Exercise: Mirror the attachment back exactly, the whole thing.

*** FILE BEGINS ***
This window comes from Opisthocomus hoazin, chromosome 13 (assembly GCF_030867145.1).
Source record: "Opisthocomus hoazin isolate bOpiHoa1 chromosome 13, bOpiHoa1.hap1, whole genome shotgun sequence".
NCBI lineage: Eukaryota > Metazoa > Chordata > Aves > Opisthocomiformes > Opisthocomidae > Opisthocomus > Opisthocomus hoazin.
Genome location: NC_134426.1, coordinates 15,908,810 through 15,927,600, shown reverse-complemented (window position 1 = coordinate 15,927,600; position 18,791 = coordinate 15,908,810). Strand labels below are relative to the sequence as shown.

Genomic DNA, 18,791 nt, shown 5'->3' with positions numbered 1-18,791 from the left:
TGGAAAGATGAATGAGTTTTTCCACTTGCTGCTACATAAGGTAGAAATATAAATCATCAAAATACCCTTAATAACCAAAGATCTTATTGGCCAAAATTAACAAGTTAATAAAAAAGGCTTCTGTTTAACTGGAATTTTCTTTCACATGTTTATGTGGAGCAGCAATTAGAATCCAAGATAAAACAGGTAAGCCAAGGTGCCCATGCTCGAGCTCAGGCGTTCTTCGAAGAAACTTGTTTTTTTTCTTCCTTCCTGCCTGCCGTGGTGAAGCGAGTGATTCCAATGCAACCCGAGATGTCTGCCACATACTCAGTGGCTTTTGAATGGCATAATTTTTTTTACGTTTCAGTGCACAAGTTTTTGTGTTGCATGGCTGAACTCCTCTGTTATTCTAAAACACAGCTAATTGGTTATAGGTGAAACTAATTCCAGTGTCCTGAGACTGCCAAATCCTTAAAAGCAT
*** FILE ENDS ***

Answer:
This window comes from Opisthocomus hoazin, chromosome 13 (assembly GCF_030867145.1).
Source record: "Opisthocomus hoazin isolate bOpiHoa1 chromosome 13, bOpiHoa1.hap1, whole genome shotgun sequence".
NCBI lineage: Eukaryota > Metazoa > Chordata > Aves > Opisthocomiformes > Opisthocomidae > Opisthocomus > Opisthocomus hoazin.
Genome location: NC_134426.1, coordinates 15,908,810 through 15,927,600, shown reverse-complemented (window position 1 = coordinate 15,927,600; position 18,791 = coordinate 15,908,810). Strand labels below are relative to the sequence as shown.

Genomic DNA, 18,791 nt, shown 5'->3' with positions numbered 1-18,791 from the left:
TGGAAAGATGAATGAGTTTTTCCACTTGCTGCTACATAAGGTAGAAATATAAATCATCAAAATACCCTTAATAACCAAAGATCTTATTGGCCAAAATTAACAAGTTAATAAAAAAGGCTTCTGTTTAACTGGAATTTTCTTTCACATGTTTATGTGGAGCAGCAATTAGAATCCAAGATAAAACAGGTAAGCCAAGGTGCCCATGCTCGAGCTCAGGCGTTCTTCGAAGAAACTTGTTTTTTTTCTTCCTTCCTGCCTGCCGTGGTGAAGCGAGTGATTCCAATGCAACCCGAGATGTCTGCCACATACTCAGTGGCTTTTGAATGGCATAATTTTTTTTACGTTTCAGTGCACAAGTTTTTGTGTTGCATGGCTGAACTCCTCTGTTATTCTAAAACACAGCTAATTGGTTATAGGTGAAACTAATTCCAGTGTCCTGAGACTGCCAAATCCTTAAAAGCAT